You are my Solskjaer, (read sol-scar)
My Ole Solskjaer,
You make me happy,
When skies are grey,
And Alan Shearer, Was f*cking dearer,
So Please don't take, My Solskjaer, Away.....

Sing that one to the tune of You Are My Sunshine. Classic. Here's one when Manchester United plays their crosstown rivals, Man City:

If I had the wings of a sparrow,
If I had the arse of a crow,
I'd fly over Maine Road tomorrow,
And shit on the bastards below, below,
Shit on, shit on,
Shit on the bastards below, below,
Shit on, shit on,
Shit on the bastards below.

You're the shit of Manchester,

You're the shit of Manchester.


Admittedly, I am a Manchester United fan - for the unschooled, it's like being a Yankees fan. But, as with just about every true soccer fan around the world, I appreciate the joga bonita from every team in every country. It's a uniting factor in so many cultures, something for people to relate to - what could possibly be wrong with that?

For a little extra enjoyment, watch this. Make sure you wait for the music.

Ever Wonder Why Teams/Leagues Struggle?

I think it's because, for the most part, the people who own them are freakin' morons. I've jumped on Steinbrenner before - perhaps even unfairly singling him out. The latest entry in the growing list of moronic owners is the Minnesota Timberwolves' Glen Taylor. He gave an interview to Britt Robson of the Minneapolis/St. Paul City Pages, brilliantly summarized by TrueHoop (so you can skip right to the extra dumb parts).

As I read Taylor's comments I'm struck by one thought . . . Oh. My. God. Shut the hell up! One often overlooked epidemic of modern day sports is that people seem to get into ownership because they are fans and they are attracted to the status and/or the idea of playing fantasy basketball/football/baseball on the highest level. It is increasingly rare to see ownership that is focused on the things a business person should be focused on - building an organization with value, finding better ways to serves your customers, and ultimately, increasing the bottom line (or at least the value of your operation). Some owners win. Some owners increase the bottom line. But the number who do it without mucking around in the personnel side of the business is staggering.

The examples are many and the results are frequently bad: The Atlanta Hawks ownership's civil war, Taylor's under-the-table agreement with Joe Smith, and of course, Steinbrenner (post your favorite George meddling job in the comments . . . Irabu? Contreras?). Daniel Snyder. Mark Cuban. Along with Steinbrenner, both have increased the value of their respective franchises exponentially but you could still argue that inserting themselves in personnel matters has cost their teams on their fields/courts of play.

If I were Kevin McHale, especially because I apparently didn't want this job in the first place and would prefer to drag my knuckles on the forest floor while hunting, I would quit over this. Who likes it when their boss questions - or maybe exposes - their work ethic? Or makes vague comments that could lead someone to believe that you molested male model and part time basketball player Wally Szczerbiak? Or read about how he sold a former employee (Flip Saunders in this case) down the river? Run Kevin! Run!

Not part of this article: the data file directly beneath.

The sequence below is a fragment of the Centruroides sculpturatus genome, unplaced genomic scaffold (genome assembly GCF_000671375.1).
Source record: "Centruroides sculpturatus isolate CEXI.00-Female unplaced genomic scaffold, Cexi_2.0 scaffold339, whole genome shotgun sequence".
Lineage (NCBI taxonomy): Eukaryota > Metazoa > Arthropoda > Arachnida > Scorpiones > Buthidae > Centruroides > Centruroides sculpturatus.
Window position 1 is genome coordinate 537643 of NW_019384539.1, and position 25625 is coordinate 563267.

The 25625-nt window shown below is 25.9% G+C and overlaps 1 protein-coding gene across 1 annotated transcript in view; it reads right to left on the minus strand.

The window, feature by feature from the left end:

I'm rambling. All I'm trying to say is this . . . like any other business, if the owner/CEO can find the right people and let them do their jobs, they will be successful. Trying to do everyone else's job, as proven time and time again - in sports and in the rest of the business world - does not work. Period.


Kentucky Kid wins World Championship

Nicky Hayden won the 2006 MotoGP World Championship yesterday. For those of you that follow ball sports instead of motor sports, allow me to fill you in. MotoGP is the top class of motorcycle racing in the world. In most civilized countries motorcycle racing is as popular as say, nacho cheese is here in the U.S.; so winning the championship is a big deal.

The championship came down to the final race yesterday in Valencia; Nicky led the championship points most of the season. His opposition, 7 time world champion Valentino Rossi had a number of mechanical problems and general bad luck that conspired to put him 50 points behind in the championship mid-season. Rossi fought back in the second half - two weeks ago in Portugal he was a mere 12 points behind Nicky.

What happened next absolutely stunned the motorcycle community. Nicky's own teammate - Spanish rider and former 250cc World Champion Dani Pedrosa T-Boned Nicky just a few laps into the race at Portugal, taking them both out of the race and erasing the 12 point lead for his teammate. Rossi pushed on to take second at Portugal, beat by literally inches by normally mid-pack Toni Elias. Which left Rossi 8 points ahead going into the final race at Valencia.

The stage was set for an epic battle, Nick had to finish several places ahead of Valentino to make up the 8 point deficit and win the championship. The record crowd at Valencia watched as Rossi and Hayden rubbed elbows at the start. Nick got an excellent start and worked his way to 2nd by lap 4, when Valentino uncharacteristically crashed out of 7th place. Rossi rejoined the race in 20th (last) place and fought his way back up to 13th. Meanwhile Nick stuck himself in 3rd place; fans held their breath for the remaining laps. Cameras showed both of Nicks parents with their fingers crossed for the last few laps. In the end, Nick finished 3rd and won the championship by a slim 5 points.

So mighty congratulations to the Kentucky Kid from Owensboro. Great job Nick!

For more information see Superbike Planet or Motorcycle Daily, and hey, why not watch the MotoGP championship next year?